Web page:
In this white paper, Michael Carnahan, Senior Director of Client Services, explores Business as a Service model (BaaS) to help organizations deploy customized services and understand the impact of ready-made business processes.
Please click on the video to the right to learn more about the author, his paper’s key points, and his motivation for writing on this subject.
To discuss this white paper in more detail, please contact Michael using the information provided at the end of the article.
Business as a Service (BaaS) is a business model that offers real-life services such as accounting, marketing, or IT to other businesses. BaaS is characterized by an instant, on-demand service where businesses pay only for what they use (some refer to this as a utility model). According to Ed Miller, managing director for Accenture’s Workday Business Group, "The marketplace is quickly moving toward a new era of service delivery where applications, infrastructure, and business processes are brought together and delivered as-a-service." The overall theme in this model is the provision of companies with "plug-in, scalable, consumption-based services," guaranteeing better business outcomes (Miller, 2019).¹
So, what makes businesses want to partner with BaaS providers? Simply, instant gratification. According to Deloitte Insights (2017), organizations are seeking fast, easy, and seamless access to core business services that other businesses are offering and maintaining, enjoying the same benefits as if they did it themselves.² With BaaS, businesses can deploy customized services and ready-made business processes. Most importantly, businesses can become more agile in managing their people and technology costs.
One of our large clients who runs urgent care clinics across the country was new to the BaaS model. On many occasions, their leadership set aside our discussions about what we could do for them outside of coding and billing. When the topic of accounting or business office support comes up, many clients are quick to say, “we’re good.” And they’re not always wrong. But what happens if there is a shortage of qualified talent. What if there was say… a pandemic?
Historically, saving costs was one of the primary drivers for outsourcing, whether it was IT services, marketing, or medical coding and billing. A survey study by Deloitte highlighted three key reasons for outsourcing: cost, enabling core business functions, and solving capacity issues. Business organizations are outsourcing today, less for the cost savings and more for the transformational change and improved business results.
Further to Deloitte’s research, there are other benefits that explain why outsourcing is now a key strategic tool for businesses worldwide. They include:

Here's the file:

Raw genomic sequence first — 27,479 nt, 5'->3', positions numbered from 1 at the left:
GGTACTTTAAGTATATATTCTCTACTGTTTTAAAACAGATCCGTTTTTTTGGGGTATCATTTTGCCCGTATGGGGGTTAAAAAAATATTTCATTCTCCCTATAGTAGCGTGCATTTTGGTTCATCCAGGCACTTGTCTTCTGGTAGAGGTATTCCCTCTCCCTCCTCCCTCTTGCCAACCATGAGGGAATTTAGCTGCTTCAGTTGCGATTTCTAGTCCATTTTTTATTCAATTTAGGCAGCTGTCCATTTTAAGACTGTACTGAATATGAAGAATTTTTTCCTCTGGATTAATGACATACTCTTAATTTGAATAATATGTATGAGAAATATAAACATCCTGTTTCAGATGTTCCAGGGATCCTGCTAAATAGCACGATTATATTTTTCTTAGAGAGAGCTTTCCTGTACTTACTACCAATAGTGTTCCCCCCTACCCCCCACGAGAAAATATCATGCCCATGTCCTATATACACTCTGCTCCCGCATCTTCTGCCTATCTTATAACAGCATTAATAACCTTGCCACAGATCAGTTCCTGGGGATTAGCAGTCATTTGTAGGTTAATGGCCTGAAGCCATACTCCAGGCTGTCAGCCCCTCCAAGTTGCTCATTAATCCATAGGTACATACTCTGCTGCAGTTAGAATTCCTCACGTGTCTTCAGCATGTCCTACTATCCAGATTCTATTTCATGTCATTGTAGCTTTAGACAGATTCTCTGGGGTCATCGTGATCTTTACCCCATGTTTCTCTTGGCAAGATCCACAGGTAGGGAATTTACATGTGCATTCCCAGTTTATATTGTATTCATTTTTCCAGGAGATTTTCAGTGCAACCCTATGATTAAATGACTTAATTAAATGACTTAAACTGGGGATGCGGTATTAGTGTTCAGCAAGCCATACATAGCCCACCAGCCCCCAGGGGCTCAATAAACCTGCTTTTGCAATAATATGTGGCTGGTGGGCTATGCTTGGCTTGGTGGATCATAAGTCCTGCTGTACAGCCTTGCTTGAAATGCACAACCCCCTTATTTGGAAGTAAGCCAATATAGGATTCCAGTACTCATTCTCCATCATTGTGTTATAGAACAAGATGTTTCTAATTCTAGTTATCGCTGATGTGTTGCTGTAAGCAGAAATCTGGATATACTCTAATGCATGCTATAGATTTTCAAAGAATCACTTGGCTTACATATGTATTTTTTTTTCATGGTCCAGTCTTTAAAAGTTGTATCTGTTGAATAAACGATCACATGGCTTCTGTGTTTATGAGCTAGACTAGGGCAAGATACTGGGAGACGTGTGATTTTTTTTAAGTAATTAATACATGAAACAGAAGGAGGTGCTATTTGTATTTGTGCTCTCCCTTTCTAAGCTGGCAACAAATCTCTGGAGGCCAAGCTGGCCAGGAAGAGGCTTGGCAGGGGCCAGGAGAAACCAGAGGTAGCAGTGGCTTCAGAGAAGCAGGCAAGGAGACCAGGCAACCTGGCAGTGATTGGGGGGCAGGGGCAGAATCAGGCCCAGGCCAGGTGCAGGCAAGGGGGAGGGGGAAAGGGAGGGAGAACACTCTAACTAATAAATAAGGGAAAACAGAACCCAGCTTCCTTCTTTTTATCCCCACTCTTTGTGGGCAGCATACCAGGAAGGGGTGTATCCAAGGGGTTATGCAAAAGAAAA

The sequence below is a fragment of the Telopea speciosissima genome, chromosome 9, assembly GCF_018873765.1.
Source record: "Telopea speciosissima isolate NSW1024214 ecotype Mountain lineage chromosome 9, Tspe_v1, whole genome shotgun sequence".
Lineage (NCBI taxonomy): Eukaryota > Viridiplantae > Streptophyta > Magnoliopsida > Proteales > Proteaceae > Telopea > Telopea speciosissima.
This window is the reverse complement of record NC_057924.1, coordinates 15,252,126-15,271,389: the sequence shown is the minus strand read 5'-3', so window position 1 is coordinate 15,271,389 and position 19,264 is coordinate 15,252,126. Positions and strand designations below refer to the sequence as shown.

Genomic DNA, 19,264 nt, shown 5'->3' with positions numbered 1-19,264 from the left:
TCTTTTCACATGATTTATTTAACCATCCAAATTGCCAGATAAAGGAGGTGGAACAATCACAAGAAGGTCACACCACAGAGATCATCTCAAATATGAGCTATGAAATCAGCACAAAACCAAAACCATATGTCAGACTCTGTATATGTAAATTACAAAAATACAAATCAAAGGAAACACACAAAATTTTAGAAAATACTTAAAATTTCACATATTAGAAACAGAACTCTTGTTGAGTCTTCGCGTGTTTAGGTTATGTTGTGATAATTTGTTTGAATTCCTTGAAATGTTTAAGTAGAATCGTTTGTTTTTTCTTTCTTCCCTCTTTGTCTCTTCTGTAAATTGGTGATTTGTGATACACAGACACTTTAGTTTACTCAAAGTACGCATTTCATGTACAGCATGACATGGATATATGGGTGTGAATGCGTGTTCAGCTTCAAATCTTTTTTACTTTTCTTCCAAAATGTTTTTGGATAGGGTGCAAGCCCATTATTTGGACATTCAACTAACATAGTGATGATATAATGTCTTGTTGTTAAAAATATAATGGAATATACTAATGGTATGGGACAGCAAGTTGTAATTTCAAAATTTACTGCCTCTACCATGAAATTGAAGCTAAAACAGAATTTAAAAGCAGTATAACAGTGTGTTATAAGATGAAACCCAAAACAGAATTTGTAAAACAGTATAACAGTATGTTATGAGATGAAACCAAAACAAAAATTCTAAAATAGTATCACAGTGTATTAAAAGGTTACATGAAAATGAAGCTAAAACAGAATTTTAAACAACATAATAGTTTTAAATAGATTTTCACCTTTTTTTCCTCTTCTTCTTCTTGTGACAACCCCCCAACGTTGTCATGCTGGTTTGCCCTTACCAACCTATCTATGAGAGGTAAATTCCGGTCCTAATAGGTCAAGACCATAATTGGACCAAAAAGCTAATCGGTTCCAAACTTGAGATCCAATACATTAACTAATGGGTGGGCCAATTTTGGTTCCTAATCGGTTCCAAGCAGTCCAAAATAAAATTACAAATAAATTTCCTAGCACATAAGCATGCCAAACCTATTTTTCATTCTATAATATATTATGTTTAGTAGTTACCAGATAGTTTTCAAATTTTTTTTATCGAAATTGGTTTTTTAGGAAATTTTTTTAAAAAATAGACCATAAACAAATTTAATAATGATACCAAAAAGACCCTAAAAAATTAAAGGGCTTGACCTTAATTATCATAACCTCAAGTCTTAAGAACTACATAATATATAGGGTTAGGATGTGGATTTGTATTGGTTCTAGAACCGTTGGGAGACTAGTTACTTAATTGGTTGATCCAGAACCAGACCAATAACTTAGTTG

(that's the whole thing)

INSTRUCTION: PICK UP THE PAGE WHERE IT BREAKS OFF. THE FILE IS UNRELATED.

Cost-effectiveness: With outsourcing, businesses get their work done efficiently and at a lower cost than if they did it themselves. One of our clients saw a 59% cost savings over the past three-year period.
Employee flexibility: Only by outsourcing can companies gain total flexibility for their staff. Outsourced employees can work at off-hours, thereby better supplementing an organization’s workforce. Our client has a department leader now working part time. She opted to stay and be of valuable service instead of retiring. Largely this was accomplished because of our ability to complete the work she assigns, no matter what time of day she assigns it. Her counterparts wouldn’t work nights to accomplish this.
In addition to keeping leaders on the job, we were also able to step in for a COVID illness, a pregnancy, and we helped fill a void for someone who took extended FMLA.
Shift focus to business growth: Fifty-seven percent of the respondents from Deloitte’s survey said they prefer outsourcing so they can focus on core business. One of our clients, in urgent care, is in acquisition mode. They have taken over 11 facilities in the past year. They have no worries about staffing because we consistently match their operational uptick with our resources. We seamlessly inserted ourselves into their business office, offering consulting when they needed additional business acumen.
As our client continues to shift to a Business-as-a-Service (BaaS) model in staff outsourcing, their growing demand for staff outside of traditional billing and coding is growing. And it’s not just happening at this company. The staff outsourcing market is forecasted to reach $45.8 billion by 2027. Our client works with us because we are a strategic partner. We will supply BaaS models that reduce costs and improve business process efficiency, all while holding true to our core value of providing extraordinary outcomes.
The VP of one of our health care services clients said they will need “an end-to-end transformation of their business processes” in the years to come. Her “ah-ha” moment came as we reviewed their contract. We were already the business partner she needed. We were recently told the client had forgotten that we were a vendor. We had become a partner; a partner they didn’t know (or perhaps had forgotten) how much they needed. They forgot because they don’t have to think about it – we are always there.
¹Miller, E. (2019). Preparing the organization for HR in the "New": Agile and as-a-Service. Available at https://www.accenture.com/us-en/blogs/cloud-computing/miller-continuous-innovation-workday
²Deloitte (2017). Everything-as-a-service: Modernizing the core through a services lens. Available at https://www2.deloitte.com/us/en/insights/focus/tech-trends/2017/everything-as-a-service.html